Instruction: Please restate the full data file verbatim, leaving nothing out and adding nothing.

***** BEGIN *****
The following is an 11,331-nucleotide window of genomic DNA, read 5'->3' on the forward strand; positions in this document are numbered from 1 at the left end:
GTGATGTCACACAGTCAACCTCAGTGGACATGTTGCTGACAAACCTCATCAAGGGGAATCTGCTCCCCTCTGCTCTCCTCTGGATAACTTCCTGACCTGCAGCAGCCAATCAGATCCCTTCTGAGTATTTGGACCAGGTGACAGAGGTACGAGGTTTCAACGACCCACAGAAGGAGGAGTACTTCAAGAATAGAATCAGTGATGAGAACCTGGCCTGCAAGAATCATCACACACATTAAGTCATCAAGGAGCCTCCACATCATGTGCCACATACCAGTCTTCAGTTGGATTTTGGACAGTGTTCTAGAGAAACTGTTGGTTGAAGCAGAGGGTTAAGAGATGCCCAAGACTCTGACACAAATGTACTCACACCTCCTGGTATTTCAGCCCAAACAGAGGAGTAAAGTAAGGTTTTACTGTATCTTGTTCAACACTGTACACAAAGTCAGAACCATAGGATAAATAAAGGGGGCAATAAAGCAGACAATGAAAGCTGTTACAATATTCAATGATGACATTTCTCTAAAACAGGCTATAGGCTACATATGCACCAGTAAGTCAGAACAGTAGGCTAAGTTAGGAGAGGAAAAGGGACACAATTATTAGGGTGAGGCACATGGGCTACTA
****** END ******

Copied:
The following is an 11,331-nucleotide window of genomic DNA, read 5'->3' on the forward strand; positions in this document are numbered from 1 at the left end:
GTGATGTCACACAGTCAACCTCAGTGGACATGTTGCTGACAAACCTCATCAAGGGGAATCTGCTCCCCTCTGCTCTCCTCTGGATAACTTCCTGACCTGCAGCAGCCAATCAGATCCCTTCTGAGTATTTGGACCAGGTGACAGAGGTACGAGGTTTCAACGACCCACAGAAGGAGGAGTACTTCAAGAATAGAATCAGTGATGAGAACCTGGCCTGCAAGAATCATCACACACATTAAGTCATCAAGGAGCCTCCACATCATGTGCCACATACCAGTCTTCAGTTGGATTTTGGACAGTGTTCTAGAGAAACTGTTGGTTGAAGCAGAGGGTTAAGAGATGCCCAAGACTCTGACACAAATGTACTCACACCTCCTGGTATTTCAGCCCAAACAGAGGAGTAAAGTAAGGTTTTACTGTATCTTGTTCAACACTGTACACAAAGTCAGAACCATAGGATAAATAAAGGGGGCAATAAAGCAGACAATGAAAGCTGTTACAATATTCAATGATGACATTTCTCTAAAACAGGCTATAGGCTACATATGCACCAGTAAGTCAGAACAGTAGGCTAAGTTAGGAGAGGAAAAGGGACACAATTATTAGGGTGAGGCACATGGGCTACTA